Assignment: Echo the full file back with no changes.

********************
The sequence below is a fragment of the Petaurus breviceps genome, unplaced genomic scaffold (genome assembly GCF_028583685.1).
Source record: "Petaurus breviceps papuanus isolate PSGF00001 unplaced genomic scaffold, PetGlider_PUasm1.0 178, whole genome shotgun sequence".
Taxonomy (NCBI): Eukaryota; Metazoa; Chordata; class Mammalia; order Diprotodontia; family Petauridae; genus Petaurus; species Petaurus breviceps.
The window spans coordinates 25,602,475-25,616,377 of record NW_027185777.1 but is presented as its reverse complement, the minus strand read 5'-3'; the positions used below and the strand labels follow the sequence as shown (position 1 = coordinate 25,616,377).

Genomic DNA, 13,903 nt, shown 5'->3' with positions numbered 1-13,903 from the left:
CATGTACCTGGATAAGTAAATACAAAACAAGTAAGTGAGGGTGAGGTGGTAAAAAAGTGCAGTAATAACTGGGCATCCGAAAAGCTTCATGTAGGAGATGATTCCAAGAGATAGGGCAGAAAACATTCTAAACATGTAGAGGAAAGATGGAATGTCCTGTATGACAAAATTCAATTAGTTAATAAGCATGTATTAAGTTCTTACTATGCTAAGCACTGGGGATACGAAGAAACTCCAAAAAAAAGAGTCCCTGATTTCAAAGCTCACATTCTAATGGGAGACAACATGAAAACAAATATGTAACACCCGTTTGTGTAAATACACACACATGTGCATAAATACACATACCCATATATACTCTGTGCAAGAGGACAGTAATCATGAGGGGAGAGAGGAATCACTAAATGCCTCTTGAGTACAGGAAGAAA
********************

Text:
The sequence below is a fragment of the Petaurus breviceps genome, unplaced genomic scaffold (genome assembly GCF_028583685.1).
Source record: "Petaurus breviceps papuanus isolate PSGF00001 unplaced genomic scaffold, PetGlider_PUasm1.0 178, whole genome shotgun sequence".
Taxonomy (NCBI): Eukaryota; Metazoa; Chordata; class Mammalia; order Diprotodontia; family Petauridae; genus Petaurus; species Petaurus breviceps.
The window spans coordinates 25,602,475-25,616,377 of record NW_027185777.1 but is presented as its reverse complement, the minus strand read 5'-3'; the positions used below and the strand labels follow the sequence as shown (position 1 = coordinate 25,616,377).

Genomic DNA, 13,903 nt, shown 5'->3' with positions numbered 1-13,903 from the left:
CATGTACCTGGATAAGTAAATACAAAACAAGTAAGTGAGGGTGAGGTGGTAAAAAAGTGCAGTAATAACTGGGCATCCGAAAAGCTTCATGTAGGAGATGATTCCAAGAGATAGGGCAGAAAACATTCTAAACATGTAGAGGAAAGATGGAATGTCCTGTATGACAAAATTCAATTAGTTAATAAGCATGTATTAAGTTCTTACTATGCTAAGCACTGGGGATACGAAGAAACTCCAAAAAAAAGAGTCCCTGATTTCAAAGCTCACATTCTAATGGGAGACAACATGAAAACAAATATGTAACACCCGTTTGTGTAAATACACACACATGTGCATAAATACACATACCCATATATACTCTGTGCAAGAGGACAGTAATCATGAGGGGAGAGAGGAATCACTAAATGCCTCTTGAGTACAGGAAGAAA